Day 13 Of NaPoWriMo 2018.
I’m your mother, tell me: Bad Day, Jane Girl.
“Yes,” you said “drink my shirts”, and continued,
“Bread for me”. You were talking like
Alice in Wonderland
As if you had fallen down a rabbit hole.
And then you started rambling:
Dan, you knowledgeable gentleman, Go on up,
Die fast and shrivel, and there goes Ed, the
One with vile sense.
What you listening to, Arnold?, watching tv show about
Sitting on a porch that exemplifies –
The sadness of victory and the joy of defeat.
Just be careless in here,
Dither, Dither some more, because
You did this, while you were talking.
But you see, it is all diabolical –
Ah the Devil! We birthed Jenny.
Hazy ears, empty guys, can win. But only sometimes.
So now, I have written, so shall it be:
That was so mundane because
This is the end, so sew it unto your lapels:
Liberation is inevitable.
Honey, Honey, you okay, you might just have had
Today turned out to be an absurdist poems, where I took a bunch of tv quotes and reversed them and worked them into a narrative, alice in the wonderful, poem.
In order of appearance –
I’m your mother (Who’s your daddy)
Bad Day, Jane Girl (Good night, John Boy)
Drink my shirts (Eat my shorts)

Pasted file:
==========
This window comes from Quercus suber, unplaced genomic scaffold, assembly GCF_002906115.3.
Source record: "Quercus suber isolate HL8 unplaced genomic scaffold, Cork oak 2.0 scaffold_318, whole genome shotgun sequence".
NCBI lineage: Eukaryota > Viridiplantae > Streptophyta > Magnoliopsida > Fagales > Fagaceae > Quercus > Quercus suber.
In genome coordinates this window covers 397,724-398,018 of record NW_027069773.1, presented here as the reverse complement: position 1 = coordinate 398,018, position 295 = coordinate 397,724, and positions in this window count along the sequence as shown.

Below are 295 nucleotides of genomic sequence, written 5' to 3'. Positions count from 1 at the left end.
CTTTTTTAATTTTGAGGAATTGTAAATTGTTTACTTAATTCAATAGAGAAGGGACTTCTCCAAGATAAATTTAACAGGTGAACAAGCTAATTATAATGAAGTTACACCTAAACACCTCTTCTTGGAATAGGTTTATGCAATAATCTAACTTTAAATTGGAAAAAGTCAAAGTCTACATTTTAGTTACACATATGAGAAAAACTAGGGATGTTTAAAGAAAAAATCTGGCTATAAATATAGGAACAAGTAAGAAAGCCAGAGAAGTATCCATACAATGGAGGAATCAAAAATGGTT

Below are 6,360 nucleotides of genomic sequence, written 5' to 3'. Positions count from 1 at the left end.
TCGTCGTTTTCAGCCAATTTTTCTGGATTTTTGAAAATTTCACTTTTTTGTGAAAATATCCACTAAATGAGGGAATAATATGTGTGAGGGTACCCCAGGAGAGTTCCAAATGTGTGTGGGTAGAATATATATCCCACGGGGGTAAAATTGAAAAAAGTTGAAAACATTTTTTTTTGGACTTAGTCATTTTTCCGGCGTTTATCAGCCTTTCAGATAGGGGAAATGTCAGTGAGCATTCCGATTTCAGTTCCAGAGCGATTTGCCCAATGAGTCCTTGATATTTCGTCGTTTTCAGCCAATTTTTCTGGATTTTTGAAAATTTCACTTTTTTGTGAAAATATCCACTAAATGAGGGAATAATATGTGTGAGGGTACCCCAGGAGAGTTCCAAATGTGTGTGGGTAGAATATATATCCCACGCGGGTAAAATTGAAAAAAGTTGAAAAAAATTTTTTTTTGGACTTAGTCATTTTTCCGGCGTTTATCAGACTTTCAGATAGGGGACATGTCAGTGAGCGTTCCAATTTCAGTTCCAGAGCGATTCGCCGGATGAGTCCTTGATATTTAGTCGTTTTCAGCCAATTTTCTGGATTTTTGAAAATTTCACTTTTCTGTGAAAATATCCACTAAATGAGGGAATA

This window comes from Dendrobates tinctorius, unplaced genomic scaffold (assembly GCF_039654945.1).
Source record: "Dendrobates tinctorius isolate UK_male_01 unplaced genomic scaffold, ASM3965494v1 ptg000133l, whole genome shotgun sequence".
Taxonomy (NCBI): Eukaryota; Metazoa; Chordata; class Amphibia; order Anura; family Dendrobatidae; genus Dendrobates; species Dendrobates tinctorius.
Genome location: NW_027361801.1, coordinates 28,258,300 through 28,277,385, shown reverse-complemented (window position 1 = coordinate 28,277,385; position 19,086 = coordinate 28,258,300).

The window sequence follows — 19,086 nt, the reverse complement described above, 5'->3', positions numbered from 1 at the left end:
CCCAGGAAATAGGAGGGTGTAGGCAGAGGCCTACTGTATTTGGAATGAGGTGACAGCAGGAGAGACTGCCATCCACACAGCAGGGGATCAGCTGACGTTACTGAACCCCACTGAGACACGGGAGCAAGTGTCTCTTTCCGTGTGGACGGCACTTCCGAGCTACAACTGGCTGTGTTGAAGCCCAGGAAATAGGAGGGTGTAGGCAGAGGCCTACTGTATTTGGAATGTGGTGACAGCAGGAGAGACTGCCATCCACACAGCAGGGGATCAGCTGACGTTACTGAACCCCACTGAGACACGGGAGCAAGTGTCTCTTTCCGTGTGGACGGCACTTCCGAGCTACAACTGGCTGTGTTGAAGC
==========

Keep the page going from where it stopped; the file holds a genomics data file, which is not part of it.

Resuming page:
Bread for me (No soup for you)
Dan, you knowledgeable gentleman (Jane, you ignorant slut)
Go on up (Come on down)
Die fast and shrivel (Live long and prosper)
There goes Ed (Here comes Johnny)
Vile sense (Holy crap)
What you listening about, Arnold? (What’coo talking ‘bout, Willis?)
The sadness of victory and the joy of defeat (The thrill of victory and agony of defeat)
Just be careless in here (Let’s be careful out there)
Dither, Dither some more (Make it so)
You did this? (Did I do that?)
You were talking (I’m listening)
Ah the Devil! We birthed Jenny (“Oh, my God! They Killed Kenny!)
Hazy ears, empty guts, can win (Clear eyes, full hearts, can’t lose)
I have written (The tribe has spoken)
That’s so mundane (It’s gonna be legen – wait for it – dary.”
Or this is the end (And that’s the way it is)
Sew it unto (Cut it out)
Liberation is inevitable (Resistance is futile).
Today’s prompt was to:
And now for our prompt (optional, as always!), drawn from a suggestion provided in Lorber’s interview. Today, we challenge you to write a poem in which the words or meaning of a familiar phrase get up-ended. For example, if you chose the phrase “A stitch in time saves nine,” you might reverse that into something like: “a broken thread; I’m late, so many lost.” Or “It’s raining cats and dogs” might prompt the phrase “Snakes and lizards evaporate into the sky.” Those are both rather haunting, strange images, and exploring them could provide you with an equally haunting, strange poem (or a funny one!)